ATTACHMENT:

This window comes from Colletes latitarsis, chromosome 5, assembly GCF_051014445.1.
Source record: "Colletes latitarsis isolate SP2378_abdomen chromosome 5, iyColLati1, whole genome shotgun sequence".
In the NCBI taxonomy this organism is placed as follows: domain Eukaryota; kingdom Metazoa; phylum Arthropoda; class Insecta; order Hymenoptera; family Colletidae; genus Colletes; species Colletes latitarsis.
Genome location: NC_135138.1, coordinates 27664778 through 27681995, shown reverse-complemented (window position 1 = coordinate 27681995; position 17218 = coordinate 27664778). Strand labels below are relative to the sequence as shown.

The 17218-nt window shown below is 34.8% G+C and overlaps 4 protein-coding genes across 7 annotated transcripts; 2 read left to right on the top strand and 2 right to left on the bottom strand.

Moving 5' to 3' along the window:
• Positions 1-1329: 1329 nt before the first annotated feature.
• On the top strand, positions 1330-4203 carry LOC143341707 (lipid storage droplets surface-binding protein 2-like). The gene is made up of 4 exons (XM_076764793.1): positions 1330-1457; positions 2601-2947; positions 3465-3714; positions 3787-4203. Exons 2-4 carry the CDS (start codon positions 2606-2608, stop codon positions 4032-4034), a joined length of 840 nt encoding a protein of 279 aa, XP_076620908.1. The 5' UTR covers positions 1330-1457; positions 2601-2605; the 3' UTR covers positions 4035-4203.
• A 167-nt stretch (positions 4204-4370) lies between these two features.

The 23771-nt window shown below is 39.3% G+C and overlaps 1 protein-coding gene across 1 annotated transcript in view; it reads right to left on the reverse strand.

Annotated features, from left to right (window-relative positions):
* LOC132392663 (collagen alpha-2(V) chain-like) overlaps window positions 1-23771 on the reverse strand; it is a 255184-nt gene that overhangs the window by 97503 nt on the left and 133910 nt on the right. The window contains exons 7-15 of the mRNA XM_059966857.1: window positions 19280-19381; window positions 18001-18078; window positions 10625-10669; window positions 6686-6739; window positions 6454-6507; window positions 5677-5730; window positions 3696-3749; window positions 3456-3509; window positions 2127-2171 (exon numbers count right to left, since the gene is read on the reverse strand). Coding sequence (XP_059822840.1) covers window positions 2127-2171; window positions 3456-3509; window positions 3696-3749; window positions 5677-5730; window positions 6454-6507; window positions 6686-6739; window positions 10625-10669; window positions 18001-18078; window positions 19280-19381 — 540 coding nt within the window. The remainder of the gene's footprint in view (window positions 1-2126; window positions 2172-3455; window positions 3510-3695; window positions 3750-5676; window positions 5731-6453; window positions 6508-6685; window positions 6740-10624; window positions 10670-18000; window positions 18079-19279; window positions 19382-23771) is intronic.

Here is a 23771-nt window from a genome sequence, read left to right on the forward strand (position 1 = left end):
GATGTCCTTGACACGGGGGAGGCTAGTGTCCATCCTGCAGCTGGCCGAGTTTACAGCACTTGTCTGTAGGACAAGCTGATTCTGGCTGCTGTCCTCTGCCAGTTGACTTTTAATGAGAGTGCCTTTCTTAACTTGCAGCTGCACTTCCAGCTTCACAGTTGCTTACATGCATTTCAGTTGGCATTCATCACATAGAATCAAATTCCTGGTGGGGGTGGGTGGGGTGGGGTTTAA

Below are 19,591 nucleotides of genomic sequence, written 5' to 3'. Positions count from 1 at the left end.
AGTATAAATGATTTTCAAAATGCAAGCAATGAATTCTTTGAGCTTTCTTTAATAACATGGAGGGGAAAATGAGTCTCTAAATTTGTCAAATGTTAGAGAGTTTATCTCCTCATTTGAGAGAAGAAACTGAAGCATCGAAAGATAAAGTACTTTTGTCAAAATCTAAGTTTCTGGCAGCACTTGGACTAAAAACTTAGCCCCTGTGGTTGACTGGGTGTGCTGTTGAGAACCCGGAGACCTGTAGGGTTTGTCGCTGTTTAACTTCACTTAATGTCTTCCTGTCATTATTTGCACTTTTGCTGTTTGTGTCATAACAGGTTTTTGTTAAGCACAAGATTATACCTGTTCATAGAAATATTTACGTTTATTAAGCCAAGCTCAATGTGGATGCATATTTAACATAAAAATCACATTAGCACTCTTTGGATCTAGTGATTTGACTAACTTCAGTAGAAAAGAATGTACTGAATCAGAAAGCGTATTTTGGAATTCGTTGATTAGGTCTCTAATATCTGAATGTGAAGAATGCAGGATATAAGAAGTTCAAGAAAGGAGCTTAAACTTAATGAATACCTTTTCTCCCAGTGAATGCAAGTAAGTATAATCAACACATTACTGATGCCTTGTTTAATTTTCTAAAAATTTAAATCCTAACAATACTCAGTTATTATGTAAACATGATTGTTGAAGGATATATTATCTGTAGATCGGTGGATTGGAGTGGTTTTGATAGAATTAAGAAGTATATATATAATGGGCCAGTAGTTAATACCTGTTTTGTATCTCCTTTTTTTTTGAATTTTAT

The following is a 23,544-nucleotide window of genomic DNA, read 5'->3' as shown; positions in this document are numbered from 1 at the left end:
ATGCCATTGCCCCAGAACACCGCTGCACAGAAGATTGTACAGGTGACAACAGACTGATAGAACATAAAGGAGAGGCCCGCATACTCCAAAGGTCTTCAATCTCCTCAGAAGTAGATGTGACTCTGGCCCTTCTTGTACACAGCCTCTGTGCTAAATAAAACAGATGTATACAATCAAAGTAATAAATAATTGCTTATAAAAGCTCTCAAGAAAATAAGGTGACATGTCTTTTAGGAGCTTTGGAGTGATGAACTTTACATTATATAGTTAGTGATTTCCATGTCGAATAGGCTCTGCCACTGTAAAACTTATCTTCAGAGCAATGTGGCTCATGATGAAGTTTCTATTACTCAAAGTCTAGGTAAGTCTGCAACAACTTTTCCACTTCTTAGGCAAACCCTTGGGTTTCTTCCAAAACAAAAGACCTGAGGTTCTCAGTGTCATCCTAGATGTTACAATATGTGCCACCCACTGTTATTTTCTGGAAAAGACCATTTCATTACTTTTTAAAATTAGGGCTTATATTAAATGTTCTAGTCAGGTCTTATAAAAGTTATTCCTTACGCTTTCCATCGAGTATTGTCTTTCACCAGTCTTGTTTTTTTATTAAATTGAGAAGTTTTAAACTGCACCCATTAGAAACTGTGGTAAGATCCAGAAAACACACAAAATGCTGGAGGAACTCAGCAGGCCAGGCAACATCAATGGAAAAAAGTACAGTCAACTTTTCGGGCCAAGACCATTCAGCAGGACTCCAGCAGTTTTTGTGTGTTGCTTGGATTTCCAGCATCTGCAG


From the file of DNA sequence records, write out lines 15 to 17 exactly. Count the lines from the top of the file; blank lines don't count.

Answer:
Below are 19,591 nucleotides of genomic sequence, written 5' to 3'. Positions count from 1 at the left end.
AGTATAAATGATTTTCAAAATGCAAGCAATGAATTCTTTGAGCTTTCTTTAATAACATGGAGGGGAAAATGAGTCTCTAAATTTGTCAAATGTTAGAGAGTTTATCTCCTCATTTGAGAGAAGAAACTGAAGCATCGAAAGATAAAGTACTTTTGTCAAAATCTAAGTTTCTGGCAGCACTTGGACTAAAAACTTAGCCCCTGTGGTTGACTGGGTGTGCTGTTGAGAACCCGGAGACCTGTAGGGTTTGTCGCTGTTTAACTTCACTTAATGTCTTCCTGTCATTATTTGCACTTTTGCTGTTTGTGTCATAACAGGTTTTTGTTAAGCACAAGATTATACCTGTTCATAGAAATATTTACGTTTATTAAGCCAAGCTCAATGTGGATGCATATTTAACATAAAAATCACATTAGCACTCTTTGGATCTAGTGATTTGACTAACTTCAGTAGAAAAGAATGTACTGAATCAGAAAGCGTATTTTGGAATTCGTTGATTAGGTCTCTAATATCTGAATGTGAAGAATGCAGGATATAAGAAGTTCAAGAAAGGAGCTTAAACTTAATGAATACCTTTTCTCCCAGTGAATGCAAGTAAGTATAATCAACACATTACTGATGCCTTGTTTAATTTTCTAAAAATTTAAATCCTAACAATACTCAGTTATTATGTAAACATGATTGTTGAAGGATATATTATCTGTAGATCGGTGGATTGGAGTGGTTTTGATAGAATTAAGAAGTATATATATAATGGGCCAGTAGTTAATACCTGTTTTGTATCTCCTTTTTTTTTGAATTTTAT

The following is a 23,544-nucleotide window of genomic DNA, read 5'->3' as shown; positions in this document are numbered from 1 at the left end: